7:42 p.m.: We lumber under the two Carquinez spans and slow to a seven more, to perhaps 10 mph as we pass close by the sugar processing plant. I hear an air horn, but I can’t tell if it’s from my train or another that’s trying to get by the accident.
7:50 p.m.: On my way to the restroom, I chat up the concessionaire, who is peering ahead through an open window in the lower level of the “Superliner” car, where you can buy food, drink, and all manner of alcohol. We stop again, and I tell him about my three-hour ordeal last year.
“I remember that one,” he says with a sympathetic smile. “Railroading is not an exact science.”
7:55 p.m.: I collect my coat, pack and laptop and move to the Superliner, which has seats that recline like lounge chairs. They’re dimly lit, so when and if we pass the derailed locomotive, I’ll get a good look at it.
8 p.m. We’re still stopped. Another Amtrak train passes briskly by, heading toward Richmond. I decide to start the DVD. I’m thinking: This could be much worse. I could be stuck on an unfriendly platform in Richmond, instead of reclining above a fully stocked eatery. I wonder if they have the stuffed flounder entree today.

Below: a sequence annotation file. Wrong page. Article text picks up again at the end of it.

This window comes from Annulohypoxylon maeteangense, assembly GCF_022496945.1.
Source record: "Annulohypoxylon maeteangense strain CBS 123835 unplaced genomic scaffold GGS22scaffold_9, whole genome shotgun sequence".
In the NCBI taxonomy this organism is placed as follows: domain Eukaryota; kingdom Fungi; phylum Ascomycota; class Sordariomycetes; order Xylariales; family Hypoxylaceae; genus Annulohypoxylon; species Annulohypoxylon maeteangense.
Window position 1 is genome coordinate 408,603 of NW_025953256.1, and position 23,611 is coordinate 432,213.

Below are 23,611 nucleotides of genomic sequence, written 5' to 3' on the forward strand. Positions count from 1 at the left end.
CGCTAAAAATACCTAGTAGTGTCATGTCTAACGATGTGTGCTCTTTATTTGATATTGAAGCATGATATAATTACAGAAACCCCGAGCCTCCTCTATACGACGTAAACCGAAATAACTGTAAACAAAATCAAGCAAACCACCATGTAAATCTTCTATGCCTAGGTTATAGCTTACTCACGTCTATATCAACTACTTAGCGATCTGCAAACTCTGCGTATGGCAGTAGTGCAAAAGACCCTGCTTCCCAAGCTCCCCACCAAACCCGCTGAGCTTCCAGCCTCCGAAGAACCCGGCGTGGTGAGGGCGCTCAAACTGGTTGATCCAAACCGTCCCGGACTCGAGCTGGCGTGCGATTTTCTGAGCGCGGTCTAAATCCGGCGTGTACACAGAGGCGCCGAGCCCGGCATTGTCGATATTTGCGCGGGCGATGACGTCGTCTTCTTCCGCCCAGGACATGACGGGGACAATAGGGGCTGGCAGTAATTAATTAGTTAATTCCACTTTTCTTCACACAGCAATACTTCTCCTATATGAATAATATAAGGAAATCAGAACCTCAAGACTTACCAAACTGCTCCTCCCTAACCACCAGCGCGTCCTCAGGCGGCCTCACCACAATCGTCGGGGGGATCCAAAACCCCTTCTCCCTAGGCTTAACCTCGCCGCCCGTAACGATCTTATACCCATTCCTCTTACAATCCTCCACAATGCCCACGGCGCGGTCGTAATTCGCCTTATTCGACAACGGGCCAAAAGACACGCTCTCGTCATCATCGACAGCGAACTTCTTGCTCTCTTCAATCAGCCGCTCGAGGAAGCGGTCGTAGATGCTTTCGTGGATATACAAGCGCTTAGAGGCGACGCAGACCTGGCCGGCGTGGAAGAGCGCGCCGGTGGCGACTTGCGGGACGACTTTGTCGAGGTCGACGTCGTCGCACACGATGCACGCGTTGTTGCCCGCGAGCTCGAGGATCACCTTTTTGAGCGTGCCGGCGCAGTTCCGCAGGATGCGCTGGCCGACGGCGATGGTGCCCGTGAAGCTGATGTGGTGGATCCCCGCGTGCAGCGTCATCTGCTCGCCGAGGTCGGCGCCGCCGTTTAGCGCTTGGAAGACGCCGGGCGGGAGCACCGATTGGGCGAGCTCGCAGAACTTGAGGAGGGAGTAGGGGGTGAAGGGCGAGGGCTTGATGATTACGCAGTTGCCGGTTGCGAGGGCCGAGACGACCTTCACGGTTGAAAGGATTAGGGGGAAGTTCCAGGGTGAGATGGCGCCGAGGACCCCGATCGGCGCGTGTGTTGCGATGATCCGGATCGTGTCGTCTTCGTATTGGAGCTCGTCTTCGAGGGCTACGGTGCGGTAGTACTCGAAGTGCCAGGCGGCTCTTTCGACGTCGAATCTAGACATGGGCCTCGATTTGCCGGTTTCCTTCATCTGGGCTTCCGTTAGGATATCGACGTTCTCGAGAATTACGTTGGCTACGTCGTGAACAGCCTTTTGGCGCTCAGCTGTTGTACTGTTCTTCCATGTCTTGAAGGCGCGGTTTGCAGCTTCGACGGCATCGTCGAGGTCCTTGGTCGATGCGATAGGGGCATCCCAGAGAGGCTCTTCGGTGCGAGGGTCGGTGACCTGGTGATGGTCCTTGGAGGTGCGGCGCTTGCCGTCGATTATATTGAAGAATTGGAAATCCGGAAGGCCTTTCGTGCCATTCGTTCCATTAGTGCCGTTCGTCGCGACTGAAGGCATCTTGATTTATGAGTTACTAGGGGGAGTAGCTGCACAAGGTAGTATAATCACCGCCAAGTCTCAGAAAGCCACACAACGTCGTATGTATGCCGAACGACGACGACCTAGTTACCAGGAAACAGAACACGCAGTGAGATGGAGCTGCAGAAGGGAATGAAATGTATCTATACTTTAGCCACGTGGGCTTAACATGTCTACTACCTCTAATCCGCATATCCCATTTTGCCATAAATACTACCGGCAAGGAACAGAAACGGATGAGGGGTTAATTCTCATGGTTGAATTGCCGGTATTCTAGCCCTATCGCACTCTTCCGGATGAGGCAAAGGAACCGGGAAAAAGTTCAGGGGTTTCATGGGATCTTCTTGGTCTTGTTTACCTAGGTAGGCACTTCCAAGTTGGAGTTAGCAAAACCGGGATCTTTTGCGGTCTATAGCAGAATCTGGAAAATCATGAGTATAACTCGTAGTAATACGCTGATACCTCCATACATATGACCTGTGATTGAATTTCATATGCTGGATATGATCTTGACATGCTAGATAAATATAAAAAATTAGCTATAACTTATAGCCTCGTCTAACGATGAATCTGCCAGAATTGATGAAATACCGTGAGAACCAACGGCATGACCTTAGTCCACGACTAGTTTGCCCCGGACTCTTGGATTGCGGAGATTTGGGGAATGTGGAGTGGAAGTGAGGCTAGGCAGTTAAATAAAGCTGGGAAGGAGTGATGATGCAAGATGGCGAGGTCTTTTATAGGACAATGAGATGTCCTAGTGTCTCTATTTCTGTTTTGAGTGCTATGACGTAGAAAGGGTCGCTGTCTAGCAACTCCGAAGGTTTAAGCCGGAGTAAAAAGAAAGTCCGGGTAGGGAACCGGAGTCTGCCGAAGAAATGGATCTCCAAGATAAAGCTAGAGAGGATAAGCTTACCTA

8:06 p.m. I think we’re moving, because the train is vibrating, but looking across the Carquinez Strait at the lights on the far shore tell me I’m sitting still.
8:12: The microwave is out, so I’ve returned to my seat with a Pyramid Hefe Weizen and cheese and crackers. The concessionaire told me train 542, the train that departed 85 minutes before mine, has just cleared the derailment site. He guesses that they might pull alongside Train 540, the one with the derailed engine, to take on its passengers, who departed Oakland before 5 p.m. They’re lucky, I think.
8:16: A note to our beer blogger Bill Brand: They’re planning to discontinue the hefe weizen. I’m heartbroken, but then I’ve been hearing this for 9 months, and tonight I’m still drinking it.
If they had wi-fi on this train, I could forgive them and post this blog item in real time.
8:22 p.m. Still not moving. In five minutes, I’m supposed to get off this train. That means we’re nearly an hour late. Laptop down to 25 percent power. I may have to move to one of the other cars, which have A/C electric outlets, bright lights and seats that don’t recline.
8:37 p.m.: Still stopped. Amtrak spokeswoman Vernae Graham returns my call from 6:45 p.m., apologizing that she thought I had called from Bay Cities News Service, not Bay Area News Group, and she’d already informed BCNS.
I tell her I’ve got plenty of time.
She tells me much of what I’ve already gleaned or guessed: Train 540 was the train in question, but I hadn’t figured out that it wasn’t a locomotive that derailed. It was the “cab car,” which is a passenger car from which the engineer sits and controls the train while the locomotive pushes from behind the train. So there were probably passengers sitting in the car when it happened. Must’ve been scary, I think.
As the concessionaire surmised, Train 542 did, in fact, stop to pick up its predecessor’s passengers, and they were on their way home.